Whitaker    What is the defining moment you and Gene are talking about? It seems we’re all waiting for somebody to come down from on high and proclaim, “It’s greenhouse gases!” Well, most of the scientific community figured this out 20 years ago. Yet we have Americans who deny this, probably because it means then we don’t have to do anything about it. On the other hand, our military takes it very seriously. They’re looking at places they’re probably going to have to go in the next 50 years [because of political and societal instability] when it’s not hospitable enough to grow crops and tend cattle anymore.

Frazier     We in agriculture, and in most industries, are continuously changing. There’s been huge strides in the ability to convert feed into meat, you know — poultry, swine, cattle, whatever. I mean, huge strides over the last 50, 100 years. So maybe we need less corn to feed them, maybe we don’t have to have as many acres of land. We’ve changed our farming practices over the years. We’re not necessarily saying, “I’m changing my farming practices to cut greenhouse gases.” I’m changing my farming practices to make more money, actually. And it has returns to the environment. If you’re using cover crops, for instance, then theoretically—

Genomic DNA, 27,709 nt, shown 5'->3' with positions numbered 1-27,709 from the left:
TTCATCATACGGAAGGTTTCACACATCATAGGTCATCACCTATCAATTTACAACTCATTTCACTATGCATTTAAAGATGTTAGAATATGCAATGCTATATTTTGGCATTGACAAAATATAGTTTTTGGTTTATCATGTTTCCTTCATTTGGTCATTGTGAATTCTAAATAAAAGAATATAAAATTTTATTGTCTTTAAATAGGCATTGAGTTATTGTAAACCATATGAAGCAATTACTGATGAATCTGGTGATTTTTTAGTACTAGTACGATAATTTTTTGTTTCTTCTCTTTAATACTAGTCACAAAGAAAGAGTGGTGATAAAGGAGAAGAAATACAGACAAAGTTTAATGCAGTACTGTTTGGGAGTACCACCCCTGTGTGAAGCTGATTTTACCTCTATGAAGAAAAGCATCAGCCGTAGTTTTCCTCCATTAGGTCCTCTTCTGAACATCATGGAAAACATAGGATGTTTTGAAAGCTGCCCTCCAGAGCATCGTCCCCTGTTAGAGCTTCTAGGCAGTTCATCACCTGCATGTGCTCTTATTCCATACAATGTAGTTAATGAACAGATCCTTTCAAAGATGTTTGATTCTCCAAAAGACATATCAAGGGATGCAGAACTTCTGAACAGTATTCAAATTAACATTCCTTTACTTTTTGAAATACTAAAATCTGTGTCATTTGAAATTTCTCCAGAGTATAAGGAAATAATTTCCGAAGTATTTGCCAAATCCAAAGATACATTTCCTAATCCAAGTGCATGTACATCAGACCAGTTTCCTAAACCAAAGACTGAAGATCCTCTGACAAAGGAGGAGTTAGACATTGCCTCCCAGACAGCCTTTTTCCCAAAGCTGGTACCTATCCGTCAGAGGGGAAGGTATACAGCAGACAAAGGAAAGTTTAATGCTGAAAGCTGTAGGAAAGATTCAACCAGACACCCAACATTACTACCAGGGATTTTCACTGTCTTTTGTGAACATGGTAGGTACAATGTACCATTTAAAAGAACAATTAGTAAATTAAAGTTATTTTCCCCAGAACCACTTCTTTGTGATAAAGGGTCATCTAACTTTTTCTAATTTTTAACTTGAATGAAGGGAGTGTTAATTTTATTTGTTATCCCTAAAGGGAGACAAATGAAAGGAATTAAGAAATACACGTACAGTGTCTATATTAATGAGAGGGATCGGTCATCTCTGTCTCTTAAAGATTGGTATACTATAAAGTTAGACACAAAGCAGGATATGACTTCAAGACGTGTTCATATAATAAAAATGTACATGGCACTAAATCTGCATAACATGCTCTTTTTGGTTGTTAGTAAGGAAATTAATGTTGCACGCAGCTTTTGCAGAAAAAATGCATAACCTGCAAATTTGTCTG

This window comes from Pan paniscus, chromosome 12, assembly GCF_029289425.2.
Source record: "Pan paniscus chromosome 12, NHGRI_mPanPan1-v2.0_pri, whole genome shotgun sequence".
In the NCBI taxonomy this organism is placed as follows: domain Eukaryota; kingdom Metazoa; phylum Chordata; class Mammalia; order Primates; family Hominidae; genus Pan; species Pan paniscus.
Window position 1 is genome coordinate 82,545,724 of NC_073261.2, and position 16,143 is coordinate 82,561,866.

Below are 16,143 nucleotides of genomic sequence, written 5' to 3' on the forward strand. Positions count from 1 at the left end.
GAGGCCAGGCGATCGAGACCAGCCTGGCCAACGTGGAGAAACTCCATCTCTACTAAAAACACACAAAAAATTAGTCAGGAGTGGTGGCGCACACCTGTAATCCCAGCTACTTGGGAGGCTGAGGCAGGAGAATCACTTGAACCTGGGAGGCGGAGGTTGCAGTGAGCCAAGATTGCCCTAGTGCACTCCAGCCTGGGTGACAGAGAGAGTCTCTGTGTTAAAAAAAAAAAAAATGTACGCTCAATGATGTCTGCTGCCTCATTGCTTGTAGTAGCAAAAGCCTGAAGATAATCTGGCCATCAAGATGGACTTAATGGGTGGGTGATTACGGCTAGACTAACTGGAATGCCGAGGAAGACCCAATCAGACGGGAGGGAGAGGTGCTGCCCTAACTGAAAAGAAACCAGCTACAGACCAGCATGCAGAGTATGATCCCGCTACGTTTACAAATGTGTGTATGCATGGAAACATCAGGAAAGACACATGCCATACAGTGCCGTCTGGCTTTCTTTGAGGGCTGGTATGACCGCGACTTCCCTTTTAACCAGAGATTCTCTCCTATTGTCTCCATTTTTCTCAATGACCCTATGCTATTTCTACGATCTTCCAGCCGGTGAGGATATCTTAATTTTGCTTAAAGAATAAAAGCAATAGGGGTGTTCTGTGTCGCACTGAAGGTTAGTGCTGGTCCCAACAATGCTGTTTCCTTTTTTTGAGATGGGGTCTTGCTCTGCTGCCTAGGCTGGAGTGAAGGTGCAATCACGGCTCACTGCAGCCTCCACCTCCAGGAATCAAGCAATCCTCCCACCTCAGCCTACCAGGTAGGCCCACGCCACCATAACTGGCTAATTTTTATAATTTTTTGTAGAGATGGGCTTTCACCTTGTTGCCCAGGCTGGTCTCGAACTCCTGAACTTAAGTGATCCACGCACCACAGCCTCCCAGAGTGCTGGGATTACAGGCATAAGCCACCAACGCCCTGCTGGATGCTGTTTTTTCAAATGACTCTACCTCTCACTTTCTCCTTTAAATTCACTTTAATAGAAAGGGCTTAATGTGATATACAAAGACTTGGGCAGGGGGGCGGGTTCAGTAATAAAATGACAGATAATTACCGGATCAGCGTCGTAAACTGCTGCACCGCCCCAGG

Whitaker    What kind of crops?

Frazier     Cover crops we call it — grass, oats, wheat, something you’re not going to continue to harvest but it holds the land together, works on some of the microbes in the soil and all the biology that goes into that. It also allegedly cools the surface a bit because you have this green growing crop there instead of just bare sun hitting bare dirt. Little things like that. We don’t make as many passes over a field as we used to. With the help of some chemical aids, maybe we don’t need quite so many passes. We’re changing every day, practically. We’re doing work with genes. GMO is a dirty word to some — genetically modified organisms — but we’re changing the plants so they can grow with less water. I mean, we’re learning how to do things differently all the time.

Interview condensed and edited by Bill Whitaker.